Think Like a Monk
Back when I first started seeing Jay Shetty popping up in my YouTube recommendations I would think to myself....who the heck is this guy?! and I wouldn't end up watching it. I completely slept on this book for a long time too...I saw it many times on my journey but I didn't give it a chance. My problem is that I literally judged the book by its cover. I thought, this guy looks nothing like a monk and he's probably writing a book about it and really isn't about that life. I was wrong...and me coming to this realization was an opportunity for me to reflect and grow. I've gained so much from this book that I would have missed out on had I stuck with my preconceived notions.
Let me be clear. I've read this book 4 times now and I love Jay Shetty. He's on my list of high impact people.
This book will plant some seeds of change in your mind. In time, if you nurture and cultivate some of these concepts your mindset will inevitably start towards shift peace, calm and purpose.
The good thing about this book is that it's not telling you to run off to an ashram and denounce all of your possessions. No. It's real life stuff for you to apply in this society we live in. This is not a book review or anything of that nature. These are simply notes I made as I was reading along, combined with my thoughts and connections to other books.
Breathwork, Visualization and Sound
Clearance of the Impure Mirror of the Mind
Mudita and the Theater of Happiness
The Journey Home, a book by Radhanath Swami
Life isn't a Collection of Unrelated Events
Happiness Is Internal (The Musk Deer)
Meditation will show you what you don't want to see
At Home in the World a book by Thich Nhat Hanh
Jay talks about if first day at the ashram when he saw a 10 year old monk teaching a bunch of 5 year old monks. He asks the 10 year old monk what he was teaching the younger monks. He explained that he was teaching them how to breathe because it is the only thing that stays with you from the moment you are born until the day you die. Everything in your life can change. Your breath with always stays with you. We experience every emotion with a change in our breath. What happens when you get angry? What happens when you're nervous? Your breath changes. When you learn to navigate your breath, you can navigate any situation in life. This is a monk lesson...go to the root of things, go into deep self examination. With this curiosity, thought, effort, and revelation you can find peace, calm and purpose.
Breathwork, Visualization and Sound
Three types of meditation:
Breathwork is for the physical benefits. To find stillness and balance and to calm yourself.
Visualization for the phycological benefits. To heal the past and prepare for the future.
Chanting for the physic benefits. To connect to your deeper self and the universe for real purification.
It is better to live your own destiny imperfectly than to live an imitation of somebody else life with perfection. Bhagavad Gita: Chapter 3, Verse 35
Clearance of the Impure Mirror of the Mind
Your identity is a mirror covered in dust. When you first look in the mirror, the truth of who you are and what you value is obscured. Clearing it might be unpleasant, the dust may burn your eyes and make you sneeze and cough but only once the dust is gone can you see your true reflection. Caitanya, a Bengali saint, called this state of affairs ceto-darpaṇa-mārjanam, or clearance of the impure mirror of the mind. Removing distractions that prevent us from focusing on what matters most which is finding meaning in life by mastering physical and mental desires. What might this actually look like in real life? I take this to mean many things but when you live your life in a relative unawareness you live at the whims of your own compulsions. These compulsions can make you feel like you're not in control and can end up making you unhappy. An example of this is fasting: if you're used to eating compulsively once you fast for a while you realize the amount of control food has over you. When you transcend that hunger it feels quite liberating. Another example is silencing self doubt, we often times don't let our true potential flourish because we doubt yourself back into a "comfortable/ familiar" state. Many traditions give up sex, worldly possessions ...etc. These can be sources of bondage. Other things I can think of right off the top of my head are mobile usage, gaming and pornography...when you find yourself stuck in a brainless loop of compulsions growing more anxious and unhappy then it is time to contemplate clearing the mirror of your mind.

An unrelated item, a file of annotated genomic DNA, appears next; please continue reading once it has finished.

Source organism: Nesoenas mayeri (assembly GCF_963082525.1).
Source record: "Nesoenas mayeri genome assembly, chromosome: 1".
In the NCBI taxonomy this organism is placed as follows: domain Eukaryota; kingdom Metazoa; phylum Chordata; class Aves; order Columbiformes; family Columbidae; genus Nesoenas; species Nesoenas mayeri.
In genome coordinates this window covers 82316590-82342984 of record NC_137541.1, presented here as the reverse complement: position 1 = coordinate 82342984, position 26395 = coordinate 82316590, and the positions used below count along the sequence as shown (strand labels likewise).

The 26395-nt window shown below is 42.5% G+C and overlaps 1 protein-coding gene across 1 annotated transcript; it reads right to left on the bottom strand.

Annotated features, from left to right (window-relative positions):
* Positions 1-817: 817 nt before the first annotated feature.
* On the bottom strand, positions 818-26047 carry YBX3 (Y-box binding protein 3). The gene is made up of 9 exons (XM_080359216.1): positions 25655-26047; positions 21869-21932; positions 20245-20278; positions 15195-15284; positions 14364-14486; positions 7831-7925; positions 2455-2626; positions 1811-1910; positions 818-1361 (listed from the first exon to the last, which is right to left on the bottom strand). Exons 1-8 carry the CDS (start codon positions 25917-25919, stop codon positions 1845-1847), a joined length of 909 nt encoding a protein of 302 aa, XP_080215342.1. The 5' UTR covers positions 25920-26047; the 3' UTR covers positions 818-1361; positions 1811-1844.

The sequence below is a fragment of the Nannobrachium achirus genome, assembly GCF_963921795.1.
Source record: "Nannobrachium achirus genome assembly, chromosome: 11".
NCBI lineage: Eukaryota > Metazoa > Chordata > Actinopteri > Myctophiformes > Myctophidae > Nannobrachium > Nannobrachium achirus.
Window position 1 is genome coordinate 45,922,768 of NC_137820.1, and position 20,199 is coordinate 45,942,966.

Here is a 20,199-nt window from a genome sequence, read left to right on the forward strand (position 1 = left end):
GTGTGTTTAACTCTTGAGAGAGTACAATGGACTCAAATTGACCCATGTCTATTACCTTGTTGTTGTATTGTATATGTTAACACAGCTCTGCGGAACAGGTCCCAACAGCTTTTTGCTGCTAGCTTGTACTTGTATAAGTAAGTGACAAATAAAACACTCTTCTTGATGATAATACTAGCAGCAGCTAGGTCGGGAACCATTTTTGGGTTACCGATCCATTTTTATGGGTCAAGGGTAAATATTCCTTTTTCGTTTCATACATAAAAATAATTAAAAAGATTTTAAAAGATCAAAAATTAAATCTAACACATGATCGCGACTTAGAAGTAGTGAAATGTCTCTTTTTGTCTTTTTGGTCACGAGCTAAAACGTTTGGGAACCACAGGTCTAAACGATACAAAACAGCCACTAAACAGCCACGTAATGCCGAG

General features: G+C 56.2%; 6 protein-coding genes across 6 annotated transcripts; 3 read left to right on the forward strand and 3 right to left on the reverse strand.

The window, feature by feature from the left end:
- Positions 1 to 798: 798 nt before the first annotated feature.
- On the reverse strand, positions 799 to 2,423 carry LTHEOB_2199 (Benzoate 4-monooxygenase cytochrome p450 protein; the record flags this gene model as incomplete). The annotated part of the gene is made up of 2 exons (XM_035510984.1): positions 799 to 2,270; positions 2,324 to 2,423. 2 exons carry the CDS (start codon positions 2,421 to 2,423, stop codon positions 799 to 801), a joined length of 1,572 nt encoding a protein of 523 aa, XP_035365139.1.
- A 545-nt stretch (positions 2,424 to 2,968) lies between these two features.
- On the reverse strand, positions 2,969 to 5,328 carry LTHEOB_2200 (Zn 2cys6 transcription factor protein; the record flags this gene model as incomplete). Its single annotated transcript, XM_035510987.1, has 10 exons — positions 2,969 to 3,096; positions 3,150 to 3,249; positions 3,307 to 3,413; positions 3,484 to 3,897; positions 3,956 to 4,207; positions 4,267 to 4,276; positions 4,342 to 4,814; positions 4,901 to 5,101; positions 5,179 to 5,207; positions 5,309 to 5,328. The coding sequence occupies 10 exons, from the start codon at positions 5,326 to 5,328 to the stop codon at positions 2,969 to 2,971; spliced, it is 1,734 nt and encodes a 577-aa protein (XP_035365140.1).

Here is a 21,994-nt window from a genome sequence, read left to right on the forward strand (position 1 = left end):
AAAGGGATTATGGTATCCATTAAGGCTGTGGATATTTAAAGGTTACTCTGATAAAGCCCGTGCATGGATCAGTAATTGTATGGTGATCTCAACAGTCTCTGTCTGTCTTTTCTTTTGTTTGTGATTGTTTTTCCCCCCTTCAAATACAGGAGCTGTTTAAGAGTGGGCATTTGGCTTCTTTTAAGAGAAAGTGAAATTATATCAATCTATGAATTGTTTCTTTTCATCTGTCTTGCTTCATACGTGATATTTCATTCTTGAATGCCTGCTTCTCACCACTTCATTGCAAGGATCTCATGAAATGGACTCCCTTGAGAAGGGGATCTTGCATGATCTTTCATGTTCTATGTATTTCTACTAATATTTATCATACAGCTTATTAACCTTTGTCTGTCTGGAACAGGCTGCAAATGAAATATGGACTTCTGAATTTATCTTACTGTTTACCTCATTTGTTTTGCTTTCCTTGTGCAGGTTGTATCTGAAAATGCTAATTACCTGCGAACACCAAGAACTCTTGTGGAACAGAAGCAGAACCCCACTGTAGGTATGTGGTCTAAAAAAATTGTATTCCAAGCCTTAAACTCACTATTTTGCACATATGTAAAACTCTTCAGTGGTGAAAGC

The Time Your Job Requires
If the amount of time that your job requires exceeds how important it is to you then that's a sign that you need to look very closely at that decision. You're deciding to spend time on something that doesn't feel important to you. What are the values behind that decision? Are your earnings from that job ultimately serving your value? I believe this part will resonate with many people. Even if you don't experience it on a personal level, there is likely someone in your life that comes to mind when you think of that. This is not saying that you have to love your job, but your job should serve you and support your values.
When someone wrongs you, you don't have to act compulsively and retaliate. You can step away.
A persons true nature can be obscured by clouds but like the sun...it's always there. Clouds can overcome any of us. This is understanding without judgement.
If you can, help others. If you cannot do that, at least don't harm them - Dali Lama
Back slowly away. From a position of understanding we are better equipped to deal with negative energy.
Letting go gives us freedom, and freedom is the only condition for happiness. If, in our heart, we still cling to anything – anger, anxiety, or possessions – we cannot be free. - Thich Nhat Hanh
Mudita and the Theater of Happiness
Mudita is the principal of taking unselfish joy in the good fortune of others. If you only take joy from your own successes then you are limiting your joy. If you can find pleasure in the success of your friends and family then you can experience more joy. Who wouldn't want that?